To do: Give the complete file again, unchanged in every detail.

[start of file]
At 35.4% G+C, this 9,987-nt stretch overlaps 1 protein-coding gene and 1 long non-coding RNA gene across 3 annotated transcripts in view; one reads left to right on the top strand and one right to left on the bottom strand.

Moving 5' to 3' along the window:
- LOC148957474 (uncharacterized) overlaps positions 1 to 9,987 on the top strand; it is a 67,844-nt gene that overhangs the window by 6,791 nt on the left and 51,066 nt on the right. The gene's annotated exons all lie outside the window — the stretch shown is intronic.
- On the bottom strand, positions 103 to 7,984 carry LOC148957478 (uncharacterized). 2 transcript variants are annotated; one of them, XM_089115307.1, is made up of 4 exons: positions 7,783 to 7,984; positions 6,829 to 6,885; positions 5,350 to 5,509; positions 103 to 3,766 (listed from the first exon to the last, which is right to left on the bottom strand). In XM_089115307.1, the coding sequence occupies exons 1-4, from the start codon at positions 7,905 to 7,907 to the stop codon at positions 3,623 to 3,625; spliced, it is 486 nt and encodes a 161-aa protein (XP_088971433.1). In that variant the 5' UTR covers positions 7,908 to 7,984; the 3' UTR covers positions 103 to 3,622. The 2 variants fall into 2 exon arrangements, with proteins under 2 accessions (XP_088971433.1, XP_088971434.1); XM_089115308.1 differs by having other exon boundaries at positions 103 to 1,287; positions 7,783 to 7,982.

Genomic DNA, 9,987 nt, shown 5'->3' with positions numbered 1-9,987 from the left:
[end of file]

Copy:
At 35.4% G+C, this 9,987-nt stretch overlaps 1 protein-coding gene and 1 long non-coding RNA gene across 3 annotated transcripts in view; one reads left to right on the top strand and one right to left on the bottom strand.

Moving 5' to 3' along the window:
- LOC148957474 (uncharacterized) overlaps positions 1 to 9,987 on the top strand; it is a 67,844-nt gene that overhangs the window by 6,791 nt on the left and 51,066 nt on the right. The gene's annotated exons all lie outside the window — the stretch shown is intronic.
- On the bottom strand, positions 103 to 7,984 carry LOC148957478 (uncharacterized). 2 transcript variants are annotated; one of them, XM_089115307.1, is made up of 4 exons: positions 7,783 to 7,984; positions 6,829 to 6,885; positions 5,350 to 5,509; positions 103 to 3,766 (listed from the first exon to the last, which is right to left on the bottom strand). In XM_089115307.1, the coding sequence occupies exons 1-4, from the start codon at positions 7,905 to 7,907 to the stop codon at positions 3,623 to 3,625; spliced, it is 486 nt and encodes a 161-aa protein (XP_088971433.1). In that variant the 5' UTR covers positions 7,908 to 7,984; the 3' UTR covers positions 103 to 3,622. The 2 variants fall into 2 exon arrangements, with proteins under 2 accessions (XP_088971433.1, XP_088971434.1); XM_089115308.1 differs by having other exon boundaries at positions 103 to 1,287; positions 7,783 to 7,982.

Genomic DNA, 9,987 nt, shown 5'->3' with positions numbered 1-9,987 from the left: